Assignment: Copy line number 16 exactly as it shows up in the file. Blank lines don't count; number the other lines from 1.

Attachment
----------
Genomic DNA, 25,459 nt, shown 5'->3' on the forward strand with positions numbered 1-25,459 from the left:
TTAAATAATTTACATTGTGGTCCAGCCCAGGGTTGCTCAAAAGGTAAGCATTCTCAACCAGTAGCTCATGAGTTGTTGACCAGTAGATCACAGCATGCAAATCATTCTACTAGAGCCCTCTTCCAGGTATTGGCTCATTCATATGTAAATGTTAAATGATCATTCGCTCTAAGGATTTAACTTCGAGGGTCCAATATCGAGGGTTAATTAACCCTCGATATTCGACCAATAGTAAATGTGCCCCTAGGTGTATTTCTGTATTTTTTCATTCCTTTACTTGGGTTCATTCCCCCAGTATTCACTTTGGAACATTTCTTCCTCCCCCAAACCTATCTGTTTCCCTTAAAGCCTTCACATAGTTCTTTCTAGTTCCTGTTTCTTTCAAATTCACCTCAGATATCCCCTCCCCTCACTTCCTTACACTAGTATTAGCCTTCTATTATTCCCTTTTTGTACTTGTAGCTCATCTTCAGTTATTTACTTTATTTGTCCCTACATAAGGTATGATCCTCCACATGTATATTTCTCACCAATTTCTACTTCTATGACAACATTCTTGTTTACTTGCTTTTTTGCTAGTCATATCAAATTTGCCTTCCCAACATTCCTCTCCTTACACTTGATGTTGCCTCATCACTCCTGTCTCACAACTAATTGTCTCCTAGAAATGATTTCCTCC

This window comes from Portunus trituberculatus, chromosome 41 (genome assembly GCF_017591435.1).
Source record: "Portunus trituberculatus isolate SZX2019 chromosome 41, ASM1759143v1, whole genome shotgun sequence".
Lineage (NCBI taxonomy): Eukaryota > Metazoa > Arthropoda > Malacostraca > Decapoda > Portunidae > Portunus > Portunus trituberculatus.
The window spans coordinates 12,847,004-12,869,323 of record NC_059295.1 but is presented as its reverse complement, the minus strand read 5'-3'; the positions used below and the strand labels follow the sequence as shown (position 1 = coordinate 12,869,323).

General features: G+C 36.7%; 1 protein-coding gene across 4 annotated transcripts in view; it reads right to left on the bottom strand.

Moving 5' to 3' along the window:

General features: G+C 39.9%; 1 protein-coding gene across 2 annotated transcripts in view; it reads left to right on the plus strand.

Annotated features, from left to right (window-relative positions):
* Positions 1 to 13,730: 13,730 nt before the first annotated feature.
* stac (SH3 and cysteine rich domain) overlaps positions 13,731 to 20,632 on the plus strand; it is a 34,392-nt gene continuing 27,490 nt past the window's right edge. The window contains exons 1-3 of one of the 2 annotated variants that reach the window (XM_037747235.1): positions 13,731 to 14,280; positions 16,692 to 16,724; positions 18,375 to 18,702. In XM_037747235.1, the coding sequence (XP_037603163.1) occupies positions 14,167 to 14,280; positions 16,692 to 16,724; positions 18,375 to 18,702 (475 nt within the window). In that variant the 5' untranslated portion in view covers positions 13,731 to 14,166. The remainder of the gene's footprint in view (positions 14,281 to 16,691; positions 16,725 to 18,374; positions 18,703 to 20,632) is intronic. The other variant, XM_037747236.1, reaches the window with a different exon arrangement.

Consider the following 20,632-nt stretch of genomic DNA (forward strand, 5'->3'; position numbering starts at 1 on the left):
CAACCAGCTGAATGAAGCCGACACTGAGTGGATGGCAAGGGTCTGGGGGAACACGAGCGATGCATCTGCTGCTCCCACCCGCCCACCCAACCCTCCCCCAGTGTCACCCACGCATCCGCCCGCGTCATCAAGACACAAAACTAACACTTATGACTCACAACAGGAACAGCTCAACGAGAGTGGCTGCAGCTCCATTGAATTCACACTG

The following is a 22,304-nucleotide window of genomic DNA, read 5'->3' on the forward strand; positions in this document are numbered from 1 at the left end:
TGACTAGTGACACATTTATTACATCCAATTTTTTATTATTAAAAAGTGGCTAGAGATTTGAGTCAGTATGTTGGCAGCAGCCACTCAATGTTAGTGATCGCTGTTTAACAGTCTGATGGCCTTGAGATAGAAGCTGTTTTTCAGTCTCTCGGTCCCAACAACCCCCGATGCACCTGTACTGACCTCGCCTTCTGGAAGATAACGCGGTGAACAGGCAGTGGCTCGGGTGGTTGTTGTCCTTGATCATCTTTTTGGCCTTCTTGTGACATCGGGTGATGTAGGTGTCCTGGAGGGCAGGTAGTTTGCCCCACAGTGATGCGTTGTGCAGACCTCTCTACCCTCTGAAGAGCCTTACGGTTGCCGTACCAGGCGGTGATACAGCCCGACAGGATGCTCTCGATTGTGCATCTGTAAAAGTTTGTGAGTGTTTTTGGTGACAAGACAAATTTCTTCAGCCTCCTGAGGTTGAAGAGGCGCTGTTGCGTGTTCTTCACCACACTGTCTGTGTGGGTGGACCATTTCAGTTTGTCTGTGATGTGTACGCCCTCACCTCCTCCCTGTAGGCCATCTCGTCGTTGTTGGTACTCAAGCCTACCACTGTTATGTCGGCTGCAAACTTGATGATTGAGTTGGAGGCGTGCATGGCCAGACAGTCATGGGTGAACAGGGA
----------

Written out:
TGACTAGTGACACATTTATTACATCCAATTTTTTATTATTAAAAAGTGGCTAGAGATTTGAGTCAGTATGTTGGCAGCAGCCACTCAATGTTAGTGATCGCTGTTTAACAGTCTGATGGCCTTGAGATAGAAGCTGTTTTTCAGTCTCTCGGTCCCAACAACCCCCGATGCACCTGTACTGACCTCGCCTTCTGGAAGATAACGCGGTGAACAGGCAGTGGCTCGGGTGGTTGTTGTCCTTGATCATCTTTTTGGCCTTCTTGTGACATCGGGTGATGTAGGTGTCCTGGAGGGCAGGTAGTTTGCCCCACAGTGATGCGTTGTGCAGACCTCTCTACCCTCTGAAGAGCCTTACGGTTGCCGTACCAGGCGGTGATACAGCCCGACAGGATGCTCTCGATTGTGCATCTGTAAAAGTTTGTGAGTGTTTTTGGTGACAAGACAAATTTCTTCAGCCTCCTGAGGTTGAAGAGGCGCTGTTGCGTGTTCTTCACCACACTGTCTGTGTGGGTGGACCATTTCAGTTTGTCTGTGATGTGTACGCCCTCACCTCCTCCCTGTAGGCCATCTCGTCGTTGTTGGTACTCAAGCCTACCACTGTTATGTCGGCTGCAAACTTGATGATTGAGTTGGAGGCGTGCATGGCCAGACAGTCATGGGTGAACAGGGA